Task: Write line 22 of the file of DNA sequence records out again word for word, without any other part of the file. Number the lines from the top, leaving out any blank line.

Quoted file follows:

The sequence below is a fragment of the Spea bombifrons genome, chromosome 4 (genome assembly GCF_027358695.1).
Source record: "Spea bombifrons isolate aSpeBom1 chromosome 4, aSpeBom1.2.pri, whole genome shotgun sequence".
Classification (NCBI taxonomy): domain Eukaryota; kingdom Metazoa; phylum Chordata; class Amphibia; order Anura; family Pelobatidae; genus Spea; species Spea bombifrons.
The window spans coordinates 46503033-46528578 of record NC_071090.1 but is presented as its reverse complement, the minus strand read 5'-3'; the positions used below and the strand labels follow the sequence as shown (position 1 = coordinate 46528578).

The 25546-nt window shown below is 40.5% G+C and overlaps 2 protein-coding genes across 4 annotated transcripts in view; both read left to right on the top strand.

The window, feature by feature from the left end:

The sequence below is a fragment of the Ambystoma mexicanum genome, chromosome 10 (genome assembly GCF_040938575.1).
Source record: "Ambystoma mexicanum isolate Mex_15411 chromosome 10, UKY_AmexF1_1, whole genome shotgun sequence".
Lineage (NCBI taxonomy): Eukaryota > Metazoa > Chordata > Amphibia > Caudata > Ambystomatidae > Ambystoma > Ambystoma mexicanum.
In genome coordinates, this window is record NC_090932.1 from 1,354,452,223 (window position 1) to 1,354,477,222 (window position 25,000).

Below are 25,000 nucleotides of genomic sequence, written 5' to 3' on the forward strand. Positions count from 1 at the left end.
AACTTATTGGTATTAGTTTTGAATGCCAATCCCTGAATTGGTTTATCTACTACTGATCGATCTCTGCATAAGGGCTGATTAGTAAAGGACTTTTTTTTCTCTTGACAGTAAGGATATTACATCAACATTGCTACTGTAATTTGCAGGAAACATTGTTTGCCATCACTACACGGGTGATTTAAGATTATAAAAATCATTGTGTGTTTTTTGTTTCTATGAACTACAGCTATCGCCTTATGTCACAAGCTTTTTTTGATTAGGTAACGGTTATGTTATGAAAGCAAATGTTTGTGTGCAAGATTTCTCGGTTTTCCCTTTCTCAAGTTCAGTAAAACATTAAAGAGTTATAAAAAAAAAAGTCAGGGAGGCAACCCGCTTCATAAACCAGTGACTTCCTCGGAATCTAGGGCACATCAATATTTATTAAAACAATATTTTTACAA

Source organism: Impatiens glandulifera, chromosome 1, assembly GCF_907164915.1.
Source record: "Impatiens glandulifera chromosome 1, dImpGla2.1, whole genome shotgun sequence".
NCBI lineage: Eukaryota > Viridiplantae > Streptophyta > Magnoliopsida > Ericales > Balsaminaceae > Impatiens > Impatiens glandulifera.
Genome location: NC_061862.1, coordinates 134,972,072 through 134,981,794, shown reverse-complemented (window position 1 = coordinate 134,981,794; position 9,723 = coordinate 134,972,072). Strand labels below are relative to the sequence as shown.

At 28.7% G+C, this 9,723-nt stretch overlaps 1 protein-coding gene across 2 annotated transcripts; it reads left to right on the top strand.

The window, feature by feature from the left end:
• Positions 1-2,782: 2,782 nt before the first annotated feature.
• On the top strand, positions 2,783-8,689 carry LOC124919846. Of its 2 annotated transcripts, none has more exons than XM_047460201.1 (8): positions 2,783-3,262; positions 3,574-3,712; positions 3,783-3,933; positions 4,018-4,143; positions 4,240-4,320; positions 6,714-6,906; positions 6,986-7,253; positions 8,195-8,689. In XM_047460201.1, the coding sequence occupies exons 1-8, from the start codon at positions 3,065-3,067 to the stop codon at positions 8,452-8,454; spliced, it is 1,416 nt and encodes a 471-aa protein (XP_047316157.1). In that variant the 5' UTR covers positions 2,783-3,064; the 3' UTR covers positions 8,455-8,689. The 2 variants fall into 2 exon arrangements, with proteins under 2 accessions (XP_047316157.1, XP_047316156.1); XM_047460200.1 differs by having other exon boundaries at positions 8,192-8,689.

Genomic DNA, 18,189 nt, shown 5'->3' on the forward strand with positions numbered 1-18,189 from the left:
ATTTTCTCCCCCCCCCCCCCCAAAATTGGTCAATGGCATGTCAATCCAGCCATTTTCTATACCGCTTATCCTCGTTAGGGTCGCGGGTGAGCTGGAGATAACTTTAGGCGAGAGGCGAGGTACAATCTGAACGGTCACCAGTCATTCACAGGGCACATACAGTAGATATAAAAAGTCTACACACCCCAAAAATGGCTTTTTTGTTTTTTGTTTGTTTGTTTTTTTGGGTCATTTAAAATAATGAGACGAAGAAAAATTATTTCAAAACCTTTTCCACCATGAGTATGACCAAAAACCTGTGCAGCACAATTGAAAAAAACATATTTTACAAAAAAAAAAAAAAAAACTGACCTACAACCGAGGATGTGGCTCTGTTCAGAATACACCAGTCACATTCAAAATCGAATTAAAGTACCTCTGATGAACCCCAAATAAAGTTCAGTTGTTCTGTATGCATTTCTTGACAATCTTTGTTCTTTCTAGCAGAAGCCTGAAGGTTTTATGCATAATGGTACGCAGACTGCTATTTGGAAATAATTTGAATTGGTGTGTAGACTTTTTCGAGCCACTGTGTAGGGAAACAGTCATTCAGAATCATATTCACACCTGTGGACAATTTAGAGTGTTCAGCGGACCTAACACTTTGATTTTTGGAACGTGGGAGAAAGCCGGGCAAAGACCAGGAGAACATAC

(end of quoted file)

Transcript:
ATTTTCTCCCCCCCCCCCCCCAAAATTGGTCAATGGCATGTCAATCCAGCCATTTTCTATACCGCTTATCCTCGTTAGGGTCGCGGGTGAGCTGGAGATAACTTTAGGCGAGAGGCGAGGTACAATCTGAACGGTCACCAGTCATTCACAGGGCACATACAGTAGATATAAAAAGTCTACACACCCCAAAAATGGCTTTTTTGTTTTTTGTTTGTTTGTTTTTTTGGGTCATTTAAAATAATGAGACGAAGAAAAATTATTTCAAAACCTTTTCCACCATGAGTATGACCAAAAACCTGTGCAGCACAATTGAAAAAAACATATTTTACAAAAAAAAAAAAAAAAACTGACCTACAACCGAGGATGTGGCTCTGTTCAGAATACACCAGTCACATTCAAAATCGAATTAAAGTACCTCTGATGAACCCCAAATAAAGTTCAGTTGTTCTGTATGCATTTCTTGACAATCTTTGTTCTTTCTAGCAGAAGCCTGAAGGTTTTATGCATAATGGTACGCAGACTGCTATTTGGAAATAATTTGAATTGGTGTGTAGACTTTTTCGAGCCACTGTGTAGGGAAACAGTCATTCAGAATCATATTCACACCTGTGGACAATTTAGAGTGTTCAGCGGACCTAACACTTTGATTTTTGGAACGTGGGAGAAAGCCGGGCAAAGACCAGGAGAACATAC